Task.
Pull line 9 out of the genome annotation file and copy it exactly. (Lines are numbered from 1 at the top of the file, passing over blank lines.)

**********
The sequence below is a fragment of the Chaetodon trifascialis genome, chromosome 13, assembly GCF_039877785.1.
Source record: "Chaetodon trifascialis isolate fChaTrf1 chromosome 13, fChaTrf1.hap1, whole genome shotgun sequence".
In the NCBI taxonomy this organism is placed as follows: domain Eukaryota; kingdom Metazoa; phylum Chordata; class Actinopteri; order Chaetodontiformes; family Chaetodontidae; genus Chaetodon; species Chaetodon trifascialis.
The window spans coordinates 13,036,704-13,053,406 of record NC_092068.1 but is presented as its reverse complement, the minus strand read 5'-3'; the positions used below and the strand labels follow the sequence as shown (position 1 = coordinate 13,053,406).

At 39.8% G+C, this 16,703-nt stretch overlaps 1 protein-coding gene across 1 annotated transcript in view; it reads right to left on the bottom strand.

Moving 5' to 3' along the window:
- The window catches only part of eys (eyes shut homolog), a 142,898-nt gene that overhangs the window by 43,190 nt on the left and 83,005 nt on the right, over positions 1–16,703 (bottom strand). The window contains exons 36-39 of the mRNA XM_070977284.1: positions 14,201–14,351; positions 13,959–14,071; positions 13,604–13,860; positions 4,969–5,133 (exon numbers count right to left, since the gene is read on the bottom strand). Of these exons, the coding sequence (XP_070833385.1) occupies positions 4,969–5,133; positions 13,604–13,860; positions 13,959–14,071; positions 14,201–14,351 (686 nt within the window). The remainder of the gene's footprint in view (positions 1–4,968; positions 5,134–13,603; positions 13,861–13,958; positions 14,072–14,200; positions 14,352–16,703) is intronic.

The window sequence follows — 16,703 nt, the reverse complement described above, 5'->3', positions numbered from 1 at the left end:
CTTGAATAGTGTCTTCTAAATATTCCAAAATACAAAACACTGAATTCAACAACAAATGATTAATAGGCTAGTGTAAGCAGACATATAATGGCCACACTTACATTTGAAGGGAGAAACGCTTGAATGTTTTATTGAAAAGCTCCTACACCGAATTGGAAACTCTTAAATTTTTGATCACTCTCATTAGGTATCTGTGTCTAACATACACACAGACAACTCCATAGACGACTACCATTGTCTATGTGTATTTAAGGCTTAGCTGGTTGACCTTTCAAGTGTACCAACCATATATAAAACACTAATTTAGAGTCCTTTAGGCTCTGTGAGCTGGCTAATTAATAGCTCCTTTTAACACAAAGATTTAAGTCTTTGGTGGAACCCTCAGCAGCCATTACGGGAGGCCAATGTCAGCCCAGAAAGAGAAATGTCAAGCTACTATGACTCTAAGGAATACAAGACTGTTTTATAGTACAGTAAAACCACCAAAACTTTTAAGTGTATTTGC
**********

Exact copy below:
CTTGAATAGTGTCTTCTAAATATTCCAAAATACAAAACACTGAATTCAACAACAAATGATTAATAGGCTAGTGTAAGCAGACATATAATGGCCACACTTACATTTGAAGGGAGAAACGCTTGAATGTTTTATTGAAAAGCTCCTACACCGAATTGGAAACTCTTAAATTTTTGATCACTCTCATTAGGTATCTGTGTCTAACATACACACAGACAACTCCATAGACGACTACCATTGTCTATGTGTATTTAAGGCTTAGCTGGTTGACCTTTCAAGTGTACCAACCATATATAAAACACTAATTTAGAGTCCTTTAGGCTCTGTGAGCTGGCTAATTAATAGCTCCTTTTAACACAAAGATTTAAGTCTTTGGTGGAACCCTCAGCAGCCATTACGGGAGGCCAATGTCAGCCCAGAAAGAGAAATGTCAAGCTACTATGACTCTAAGGAATACAAGACTGTTTTATAGTACAGTAAAACCACCAAAACTTTTAAGTGTATTTGC